AMHP courses are almost invariably only open to employees of local authorities or mental health trusts. Even before having an interview, a candidate has to fulfill certain requirements.
As an example, my local authority stipulates that, as well as having at least 2 years’ post qualification experience, your line manager has to be prepared to allow you to undertake the training, with the commitment of time that that involves. All courses require a period of full time training, which will take you away from your day job for several months.
There is an expectation that you should have a sound knowledge of Care Act legislation, as well as safeguarding and mental capacity issues. Although it is not essential for a prospective AMHP trainee to have experience of working in a mental health setting, there is an expectation that they should shadow experienced AMHP colleagues while undertaking formal assessments under the MHA.
The putative AMHP then needs to make a formal application, and has to provide a written record of their continuing professional development (CPD) over the last 2 years, especially linked to mental health, with a reflective commentary, as well as providing a reflective analysis of their experience of shadowing a MHA assessment.
Social workers from any field are eligible to train as AMHPs. Clearly, working in a mental health team is relevant, but social workers working with older people and people with learning disabilities will also be in a position of working with people with mental disorder.
Although few children’s services social workers train as AMHPs, or are allowed to train by their line managers, these social workers are always welcome, as the Code of Practice advises that AMHPs with experience of working with children and families are ideally required when undertaking MHA assessments of young people under the age of 18.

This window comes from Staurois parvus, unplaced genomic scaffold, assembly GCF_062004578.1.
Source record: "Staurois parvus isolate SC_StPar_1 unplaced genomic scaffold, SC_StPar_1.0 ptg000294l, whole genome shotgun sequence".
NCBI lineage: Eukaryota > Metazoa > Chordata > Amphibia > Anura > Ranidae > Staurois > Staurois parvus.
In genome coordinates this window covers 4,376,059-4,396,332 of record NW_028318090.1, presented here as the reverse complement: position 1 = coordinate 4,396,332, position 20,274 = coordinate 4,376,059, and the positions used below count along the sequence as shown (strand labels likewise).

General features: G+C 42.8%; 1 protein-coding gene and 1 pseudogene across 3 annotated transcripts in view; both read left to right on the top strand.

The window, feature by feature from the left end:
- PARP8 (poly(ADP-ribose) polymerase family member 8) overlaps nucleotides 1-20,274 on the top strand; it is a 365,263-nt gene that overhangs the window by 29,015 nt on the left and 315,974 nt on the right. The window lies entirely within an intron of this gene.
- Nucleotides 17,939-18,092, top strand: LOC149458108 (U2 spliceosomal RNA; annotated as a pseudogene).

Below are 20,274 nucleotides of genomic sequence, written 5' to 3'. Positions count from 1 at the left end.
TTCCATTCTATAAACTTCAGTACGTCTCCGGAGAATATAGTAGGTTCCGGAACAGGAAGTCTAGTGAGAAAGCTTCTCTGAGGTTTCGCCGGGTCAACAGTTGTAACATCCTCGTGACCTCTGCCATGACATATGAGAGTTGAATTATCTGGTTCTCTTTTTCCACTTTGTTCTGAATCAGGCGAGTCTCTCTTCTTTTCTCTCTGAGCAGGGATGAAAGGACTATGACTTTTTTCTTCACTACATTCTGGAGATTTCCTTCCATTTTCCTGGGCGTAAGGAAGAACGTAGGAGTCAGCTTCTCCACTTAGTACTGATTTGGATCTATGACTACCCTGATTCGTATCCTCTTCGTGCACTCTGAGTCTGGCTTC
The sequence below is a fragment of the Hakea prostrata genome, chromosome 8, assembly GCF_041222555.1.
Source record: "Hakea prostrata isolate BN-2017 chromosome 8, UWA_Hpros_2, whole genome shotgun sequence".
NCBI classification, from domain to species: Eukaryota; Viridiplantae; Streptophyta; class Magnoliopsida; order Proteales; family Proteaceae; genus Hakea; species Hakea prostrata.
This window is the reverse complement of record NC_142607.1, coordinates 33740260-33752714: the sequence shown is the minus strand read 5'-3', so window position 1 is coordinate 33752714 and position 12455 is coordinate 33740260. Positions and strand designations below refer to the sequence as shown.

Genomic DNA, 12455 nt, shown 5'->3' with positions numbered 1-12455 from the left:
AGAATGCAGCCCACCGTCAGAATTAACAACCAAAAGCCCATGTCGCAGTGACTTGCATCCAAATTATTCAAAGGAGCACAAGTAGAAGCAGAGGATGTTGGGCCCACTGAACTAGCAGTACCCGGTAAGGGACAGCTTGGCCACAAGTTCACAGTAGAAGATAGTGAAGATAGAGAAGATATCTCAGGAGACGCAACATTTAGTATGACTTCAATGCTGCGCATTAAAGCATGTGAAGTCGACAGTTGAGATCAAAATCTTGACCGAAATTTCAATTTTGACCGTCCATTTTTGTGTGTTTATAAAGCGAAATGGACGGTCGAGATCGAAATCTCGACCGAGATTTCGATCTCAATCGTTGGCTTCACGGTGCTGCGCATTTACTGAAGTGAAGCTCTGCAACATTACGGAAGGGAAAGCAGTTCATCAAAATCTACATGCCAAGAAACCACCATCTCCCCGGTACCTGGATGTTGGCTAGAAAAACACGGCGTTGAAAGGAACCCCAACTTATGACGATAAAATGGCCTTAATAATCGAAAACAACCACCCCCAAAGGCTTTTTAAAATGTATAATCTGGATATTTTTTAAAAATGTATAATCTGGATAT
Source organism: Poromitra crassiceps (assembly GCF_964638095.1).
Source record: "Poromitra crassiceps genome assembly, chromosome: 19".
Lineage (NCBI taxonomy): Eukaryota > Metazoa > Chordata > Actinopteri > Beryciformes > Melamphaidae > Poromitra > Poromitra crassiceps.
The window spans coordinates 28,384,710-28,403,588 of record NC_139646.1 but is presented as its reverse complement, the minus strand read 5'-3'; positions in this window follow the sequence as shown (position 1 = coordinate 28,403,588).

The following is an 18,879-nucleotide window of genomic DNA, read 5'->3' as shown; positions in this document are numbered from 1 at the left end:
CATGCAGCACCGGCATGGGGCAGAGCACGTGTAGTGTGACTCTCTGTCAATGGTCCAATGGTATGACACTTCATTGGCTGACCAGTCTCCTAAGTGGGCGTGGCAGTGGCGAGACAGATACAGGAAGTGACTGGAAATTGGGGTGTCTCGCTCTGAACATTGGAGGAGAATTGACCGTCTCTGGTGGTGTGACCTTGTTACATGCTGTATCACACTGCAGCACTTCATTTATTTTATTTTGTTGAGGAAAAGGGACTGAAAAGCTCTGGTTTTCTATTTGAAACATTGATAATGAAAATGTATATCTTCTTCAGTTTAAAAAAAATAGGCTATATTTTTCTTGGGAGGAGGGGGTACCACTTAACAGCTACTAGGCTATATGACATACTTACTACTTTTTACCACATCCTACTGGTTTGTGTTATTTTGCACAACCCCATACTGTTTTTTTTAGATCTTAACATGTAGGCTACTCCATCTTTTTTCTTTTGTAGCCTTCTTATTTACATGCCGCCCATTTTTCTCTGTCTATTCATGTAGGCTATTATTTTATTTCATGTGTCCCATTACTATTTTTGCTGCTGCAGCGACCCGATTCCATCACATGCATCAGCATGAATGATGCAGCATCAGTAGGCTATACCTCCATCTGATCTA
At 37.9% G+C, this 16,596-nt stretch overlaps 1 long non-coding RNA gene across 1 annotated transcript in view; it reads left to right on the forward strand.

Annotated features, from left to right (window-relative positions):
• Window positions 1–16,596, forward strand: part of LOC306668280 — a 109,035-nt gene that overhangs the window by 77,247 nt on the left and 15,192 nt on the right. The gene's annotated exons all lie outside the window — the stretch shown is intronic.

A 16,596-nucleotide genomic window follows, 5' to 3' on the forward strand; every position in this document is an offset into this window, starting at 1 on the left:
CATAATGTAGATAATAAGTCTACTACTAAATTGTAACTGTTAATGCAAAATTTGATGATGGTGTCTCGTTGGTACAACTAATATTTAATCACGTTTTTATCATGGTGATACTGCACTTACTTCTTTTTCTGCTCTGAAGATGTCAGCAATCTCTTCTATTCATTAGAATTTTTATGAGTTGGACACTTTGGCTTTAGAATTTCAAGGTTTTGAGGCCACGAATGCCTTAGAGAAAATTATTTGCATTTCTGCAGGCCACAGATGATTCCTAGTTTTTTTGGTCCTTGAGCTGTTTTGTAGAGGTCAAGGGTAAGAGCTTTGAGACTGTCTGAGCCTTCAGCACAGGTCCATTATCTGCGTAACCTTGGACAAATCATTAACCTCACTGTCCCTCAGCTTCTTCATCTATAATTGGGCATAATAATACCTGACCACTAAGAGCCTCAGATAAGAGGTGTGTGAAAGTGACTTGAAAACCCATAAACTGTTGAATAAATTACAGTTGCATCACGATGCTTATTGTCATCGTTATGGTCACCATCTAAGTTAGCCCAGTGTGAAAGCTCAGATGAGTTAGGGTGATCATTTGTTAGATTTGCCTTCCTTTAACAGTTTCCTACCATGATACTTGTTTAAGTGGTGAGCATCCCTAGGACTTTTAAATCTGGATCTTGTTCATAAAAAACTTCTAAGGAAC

Having overcome these initial hurdles, the prospective AMHP has to have a formal interview.
I have to confess that I have never had to undertake one of these interviews myself. This is because when I started to practice (back in 1981, as a Mental Welfare Officer under the Mental Health Act 1959), the requirements for acting as a MWO were somewhat less stringent. (If you want to know what it was like back then, have a read of my blog post about my first MHA assessment here.)
Members of the Masked AMHP Facebook group are often asked for guidance on how to prepare for the interview.
Those who have successfully managed the interview and have gone on to qualify often kindly offer hints and tips.
Here are a few of these hints and tips, taken from the threads on the Facebook group:
- Look at the guiding principles in the code of practice.
- Have some knowledge of current research into mental health and the AMHP role.
- You will have extensive awareness already of the importance of narrative practice, partnership working and contingency planning - just expand on these and look at what it means to interview a service user in a suitable manner - whereby you will aim to reduce a service users anxieties to help inform the assessment and facilitate communication.
- Demonstrate that you are aware of the importance of the role and its importance for adherence to the Human Rights Act.
- Show that you have a basic awareness of the role and that your values are compatible with the role.
- Stress the importance of informal admission as an example of striving for the least restrictive option.
- They won't expect you to have a detailed knowledge of the law or indeed the Code of Practice, but it is good to have a basic understanding and awareness of the role.
- If your basic belief is that you would never section anybody, then you are probably not suited to managing the conflicts inherent in the role.
- You must be aware of and ready for the time and effort commitments involved in the training, as the course will cost your employers several thousand pounds per candidate.
- Give examples of anti-oppressive practice in your current role.
- Awareness of and willingness to work in situations of risk.
- Demonstrate your commitment to learning.
- Try and just be yourself, as that demonstrates what you can bring to the role.
Finally, have a look at some of the relevant posts about the AMHP role on this blog: